PORTLAND, Ore. – Oregon State University scientists have produced a proof of concept for a new and better way of caring for women facing the life-threatening situation of ectopic pregnancy, which occurs when a fertilized egg implants somewhere other than the lining of the uterus.
Olena Taratula of the OSU College of Pharmacy and Leslie Myatt of Oregon Health & Science University led a team of researchers that used pregnant mice to develop a novel nanomedicine technique for diagnosing and ending ectopic pregnancies, which are non-viable and the leading cause of maternal death in the first trimester.
Findings were published in the journal Small.
The study is important because 2% of all pregnancies in the United States, and between 1% and 2% worldwide, are ectopic, the authors note. In the U.S. alone that translates to approximately 100,000 ectopic pregnancies annually.
About 98% of ectopic implantations happen in the fallopian tubes, putting women at risk of hemorrhage and death. Complicating matters are a high misdiagnosis frequency – ultrasound yields an incorrect diagnosis 40% of the time – combined with a 10% failure rate of the primary drug, methotrexate, used to end an ectopic pregnancy.
Roughly 70 women in the U.S. die each year from ectopic pregnancies, which are responsible for 10% of all pregnancy-related deaths. Women who survive often struggle with a range of issues resulting from diagnosis and treatment, Taratula said.
“Current strategies include attempted diagnosis with transvaginal ultrasound, treatment with methotrexate, and surgery if necessary,” she said. “The strategies are associated with the risk of tubal rupture, reduced fertility and increased risk of another ectopic pregnancy – a woman who has had one ectopic pregnancy is 10% more likely to have a second one.”
And even when methotrexate – a drug that ends ectopic pregnancy by causing embryonic cells to stop dividing – is effective, it comes with a range of potential side effects, Taratula said: nausea, vomiting, diarrhea, elevated liver enzymes, kidney damage and lung disease.
To meet the challenges associated with diagnosing and treating ectopic pregnancies, Olena Taratula and Oleh Taratula of the OSU College of Pharmacy, as well as Myatt and Maureen Baldwin of OHSU, spearheaded a collaboration that developed a new type of light-sensitive nanoparticle. Nanoparticles are tiny pieces of matter, as small as one-billionth of a meter.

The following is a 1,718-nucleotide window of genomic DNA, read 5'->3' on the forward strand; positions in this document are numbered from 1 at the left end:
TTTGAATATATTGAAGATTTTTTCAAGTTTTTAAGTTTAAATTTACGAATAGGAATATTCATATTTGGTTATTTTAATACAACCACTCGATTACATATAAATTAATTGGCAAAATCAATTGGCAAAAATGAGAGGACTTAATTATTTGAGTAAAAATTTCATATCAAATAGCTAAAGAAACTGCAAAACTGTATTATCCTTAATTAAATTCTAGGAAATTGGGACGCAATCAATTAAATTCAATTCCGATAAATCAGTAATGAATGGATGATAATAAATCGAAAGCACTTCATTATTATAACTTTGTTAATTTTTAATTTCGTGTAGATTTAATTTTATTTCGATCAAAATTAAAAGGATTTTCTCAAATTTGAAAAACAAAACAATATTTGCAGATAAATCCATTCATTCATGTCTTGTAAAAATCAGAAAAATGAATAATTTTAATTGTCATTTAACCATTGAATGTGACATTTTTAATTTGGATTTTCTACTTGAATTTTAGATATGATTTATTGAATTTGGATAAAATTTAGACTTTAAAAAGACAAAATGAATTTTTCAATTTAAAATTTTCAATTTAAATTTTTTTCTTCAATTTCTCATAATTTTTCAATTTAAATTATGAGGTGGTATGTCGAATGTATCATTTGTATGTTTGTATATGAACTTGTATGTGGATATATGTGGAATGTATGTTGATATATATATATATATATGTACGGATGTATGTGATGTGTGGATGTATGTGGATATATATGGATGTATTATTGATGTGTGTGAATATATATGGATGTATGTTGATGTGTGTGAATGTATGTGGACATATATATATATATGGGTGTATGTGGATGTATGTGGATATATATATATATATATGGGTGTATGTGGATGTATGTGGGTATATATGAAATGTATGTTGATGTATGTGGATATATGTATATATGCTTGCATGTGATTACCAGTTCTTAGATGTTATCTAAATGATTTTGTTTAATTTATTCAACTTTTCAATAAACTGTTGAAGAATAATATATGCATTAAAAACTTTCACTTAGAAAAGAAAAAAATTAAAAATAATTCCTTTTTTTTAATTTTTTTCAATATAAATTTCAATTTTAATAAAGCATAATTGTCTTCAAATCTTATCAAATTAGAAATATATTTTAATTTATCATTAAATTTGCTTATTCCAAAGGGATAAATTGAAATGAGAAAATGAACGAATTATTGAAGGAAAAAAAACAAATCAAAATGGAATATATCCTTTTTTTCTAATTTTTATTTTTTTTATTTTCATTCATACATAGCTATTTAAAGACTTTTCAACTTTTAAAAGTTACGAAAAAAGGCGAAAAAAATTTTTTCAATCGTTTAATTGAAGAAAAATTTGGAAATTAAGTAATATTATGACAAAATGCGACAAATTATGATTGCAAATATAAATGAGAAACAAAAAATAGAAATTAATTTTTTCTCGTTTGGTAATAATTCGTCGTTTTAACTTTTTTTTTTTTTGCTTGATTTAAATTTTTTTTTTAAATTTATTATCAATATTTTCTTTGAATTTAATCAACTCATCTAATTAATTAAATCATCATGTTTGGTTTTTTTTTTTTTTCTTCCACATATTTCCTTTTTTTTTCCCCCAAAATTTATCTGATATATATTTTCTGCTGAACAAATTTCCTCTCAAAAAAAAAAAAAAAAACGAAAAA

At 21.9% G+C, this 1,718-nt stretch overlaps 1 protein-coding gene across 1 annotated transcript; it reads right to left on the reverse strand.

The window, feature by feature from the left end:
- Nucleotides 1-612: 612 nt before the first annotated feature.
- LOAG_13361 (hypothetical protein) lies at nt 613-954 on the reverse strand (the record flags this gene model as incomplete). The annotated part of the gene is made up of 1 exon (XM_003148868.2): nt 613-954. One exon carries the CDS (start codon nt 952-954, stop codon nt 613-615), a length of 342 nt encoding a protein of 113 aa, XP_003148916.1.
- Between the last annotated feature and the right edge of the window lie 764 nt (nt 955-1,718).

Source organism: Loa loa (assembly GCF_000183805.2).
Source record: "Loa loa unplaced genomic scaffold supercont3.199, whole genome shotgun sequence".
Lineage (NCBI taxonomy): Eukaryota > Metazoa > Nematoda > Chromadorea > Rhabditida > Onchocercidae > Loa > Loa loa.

Administered intravenously, the new nanoparticles accumulate in the placenta, which nourishes and maintains the fetus through the umbilical cord. In a healthy pregnancy, the placenta forms inside the uterus, and in an ectopic pregnancy, it does not.
“Effective detection of the growing placenta would drastically improve the accurate and timely identification of ectopic pregnancy,” Olena Taratula said.
Once the nanoparticles are concentrated in the placenta, the organ can be seen through fluorescent and photoacoustic imaging, and it quickly becomes clear whether the placenta is where it’s supposed to be. If it is, the patient would know she did not have an ectopic pregnancy, and the embryo is unaffected by the particles as they do not cross the placental barrier.
If the placenta is in a fallopian tube or other incorrect location, the pregnancy could be ended by exposure to near-infrared light, which causes the nanoparticles to rise in temperature above 43 degrees Celsius and irreparably disrupt placental function via heat.
“Our main goal in this study was to evaluate our nanoparticle’s ability to identify and visualize the developing placenta and demonstrate its photothermal capabilities,” Taratula said. “Our experimental results are promising, and the next step is to validate it in other animal models to further advance the application of this technology.”
Abraham Moses, Leena Kadam, Anna St. Lorenz, Terry Morgan, Jessica Hebert, Youngrong Park, Hyelim Lee, Ananiya Demessie, Tetiana Korzun, Babak Mamnoon and Adam Alani of Oregon State also took part in the research, which was supported by the College of Pharmacy, the OHSU Department of Obstetrics and Gynecology, the National Institutes of Health and the Eunice Kennedy Shriver National Institute of Child Health and Human Development.